Rights groups call for end to ‘arbitrary detention and judicial harassment’
Thai Lawyers for Human Rights (TLHR) has renewed its call for an end to arbitrary detention and judicial harassment of political activists, as a prison hunger strike by two of those activists enters its fourth day.
Orawan Phuphong and Tantawan Tuatulanon have been detained at the Central Women’s Correctional Institution since Monday, after appearing in court to revoke their own bail. They said they did so to demand the release on bail of other activists, as well as judicial and legal reforms, including revocation of the lese majeste (royal defamation) and sedition laws.
On Wednesday they began a “dry” hunger strike — refusing both food and water — in Bangkok’s Central Women’s Correctional Institution to protest what they considered to be unjust pretrial detention of critics of the monarchy. On Friday they collapsed and authorities transferred them to the Corrections Department Hospital where their condition was said to be stable.
US-based Human Rights Watch (HRW) has also called on Thai authorities to drop royal defamation charges under Section 112 of the Criminal Code and release the two activists.
“The Thai government should drop the unjust cases against Orawan, Tantawan and others charged for their peaceful protests demanding reforms to the monarchy,” said Elaine Pearson, Asia director at HRW. “Holding these activists in pretrial detention for the peaceful exercise of their rights is punitive and cruel.”
Ms Orawan and and Ms Tantawan have been charged with various criminal offences, including lese majeste, for conducting public opinion surveys about royal motorcades.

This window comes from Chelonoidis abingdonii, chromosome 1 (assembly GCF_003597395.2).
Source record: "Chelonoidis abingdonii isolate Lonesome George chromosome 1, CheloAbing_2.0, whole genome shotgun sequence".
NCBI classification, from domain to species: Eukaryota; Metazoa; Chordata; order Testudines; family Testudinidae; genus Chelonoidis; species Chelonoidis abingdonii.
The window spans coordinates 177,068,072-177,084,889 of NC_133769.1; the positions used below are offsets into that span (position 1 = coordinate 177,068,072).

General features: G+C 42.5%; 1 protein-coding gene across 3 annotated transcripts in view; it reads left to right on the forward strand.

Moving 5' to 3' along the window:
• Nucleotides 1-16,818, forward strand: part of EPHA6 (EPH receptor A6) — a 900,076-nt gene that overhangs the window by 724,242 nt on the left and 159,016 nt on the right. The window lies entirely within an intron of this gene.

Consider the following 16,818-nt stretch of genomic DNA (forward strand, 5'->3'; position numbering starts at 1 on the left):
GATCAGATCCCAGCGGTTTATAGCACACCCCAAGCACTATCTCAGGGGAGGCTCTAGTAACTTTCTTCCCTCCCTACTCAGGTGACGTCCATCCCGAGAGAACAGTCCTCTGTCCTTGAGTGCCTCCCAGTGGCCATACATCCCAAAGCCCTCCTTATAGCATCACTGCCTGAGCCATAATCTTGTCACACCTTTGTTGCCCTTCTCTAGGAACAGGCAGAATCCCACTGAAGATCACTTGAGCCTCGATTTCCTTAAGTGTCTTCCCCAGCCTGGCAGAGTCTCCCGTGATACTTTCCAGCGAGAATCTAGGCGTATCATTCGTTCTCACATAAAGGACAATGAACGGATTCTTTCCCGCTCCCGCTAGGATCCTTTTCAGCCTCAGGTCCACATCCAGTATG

The pair took a further step in their campaign this week when they revoked their own bail as a gesture of support for two other detained colleagues.
The Bangkok Criminal Court on Jan 9 revoked the bail of Sopon Surariddhidhamrong, 24, and Natthanit Duangmusit, 21, saying they had violated the conditions of their temporary release, granted on May 31 and Aug 14, respectively, by participating in an anti-government protest on Nov 17 during the Apec summit in Bangkok.
That decision drew a response from the Observatory for the Protection of Human Rights Defenders, a partnership of the International Federation for Human Rights (FIDH) and the World Organisation Against Torture (OMCT). It has asked the international community to call on the Thai authorities to immediately release detained human rights defenders and end acts of harassment against them.
Holding those charged with lese majeste in pretrial detention violates their rights under international human rights law, Human Rights Watch said.
“The Thai government should permit peaceful expression of all viewpoints, including questions about the monarchy,” Ms Pearson said. “Thai authorities should engage with United Nations experts and others about amending the lese majeste law to bring it into compliance with international human rights law obligations.”
Political banners were seen on the campuses of Chulalongkorn and Thammasat universities on Friday, urging students to “wake up” politically and not to submit to suppression of free expression.
Ms Tantawan had been out on bail since May 26 last year, when the court approved her release after she had been on a hunger strike for 37 days.
She was arrested on March 5 last year on charges of violating Section 112, for running an opinion poll on Facebook on royal motorcades on Feb 8 and making a live broadcast on the topic on March 5.
According to TLHR, 16 people are now being held in detention pending trial or appeal on charges related to their participation in the pro-democracy movement, eight of them on royal defamation charges.
As of the end of September last year, the group says, at least 1,860 people were being prosecuted for political participation and expression since the first Free Youth movement rally on July 18, 2020. Of the total, at least 215 were facing charges of lese majeste and 127 were charged with sedition.